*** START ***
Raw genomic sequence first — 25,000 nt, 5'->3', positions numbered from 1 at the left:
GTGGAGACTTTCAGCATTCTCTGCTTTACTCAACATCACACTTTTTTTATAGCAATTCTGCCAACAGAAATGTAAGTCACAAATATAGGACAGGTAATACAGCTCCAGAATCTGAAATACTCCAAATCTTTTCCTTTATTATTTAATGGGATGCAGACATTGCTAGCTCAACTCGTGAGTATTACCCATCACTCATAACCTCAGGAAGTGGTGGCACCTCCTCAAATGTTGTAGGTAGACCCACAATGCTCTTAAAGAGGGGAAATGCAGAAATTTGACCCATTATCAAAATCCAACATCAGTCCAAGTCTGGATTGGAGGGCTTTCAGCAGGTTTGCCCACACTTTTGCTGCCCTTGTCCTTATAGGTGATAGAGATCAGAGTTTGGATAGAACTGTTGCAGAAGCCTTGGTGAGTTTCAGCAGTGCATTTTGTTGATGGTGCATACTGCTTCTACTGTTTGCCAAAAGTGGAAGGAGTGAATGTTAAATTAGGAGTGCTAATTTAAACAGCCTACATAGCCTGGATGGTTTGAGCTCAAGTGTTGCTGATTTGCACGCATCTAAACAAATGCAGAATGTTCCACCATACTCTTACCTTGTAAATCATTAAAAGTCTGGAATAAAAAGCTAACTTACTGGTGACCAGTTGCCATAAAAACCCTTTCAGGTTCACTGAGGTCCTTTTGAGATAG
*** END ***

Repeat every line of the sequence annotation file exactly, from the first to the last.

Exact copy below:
Raw genomic sequence first — 25,000 nt, 5'->3', positions numbered from 1 at the left:
GTGGAGACTTTCAGCATTCTCTGCTTTACTCAACATCACACTTTTTTTATAGCAATTCTGCCAACAGAAATGTAAGTCACAAATATAGGACAGGTAATACAGCTCCAGAATCTGAAATACTCCAAATCTTTTCCTTTATTATTTAATGGGATGCAGACATTGCTAGCTCAACTCGTGAGTATTACCCATCACTCATAACCTCAGGAAGTGGTGGCACCTCCTCAAATGTTGTAGGTAGACCCACAATGCTCTTAAAGAGGGGAAATGCAGAAATTTGACCCATTATCAAAATCCAACATCAGTCCAAGTCTGGATTGGAGGGCTTTCAGCAGGTTTGCCCACACTTTTGCTGCCCTTGTCCTTATAGGTGATAGAGATCAGAGTTTGGATAGAACTGTTGCAGAAGCCTTGGTGAGTTTCAGCAGTGCATTTTGTTGATGGTGCATACTGCTTCTACTGTTTGCCAAAAGTGGAAGGAGTGAATGTTAAATTAGGAGTGCTAATTTAAACAGCCTACATAGCCTGGATGGTTTGAGCTCAAGTGTTGCTGATTTGCACGCATCTAAACAAATGCAGAATGTTCCACCATACTCTTACCTTGTAAATCATTAAAAGTCTGGAATAAAAAGCTAACTTACTGGTGACCAGTTGCCATAAAAACCCTTTCAGGTTCACTGAGGTCCTTTTGAGATAG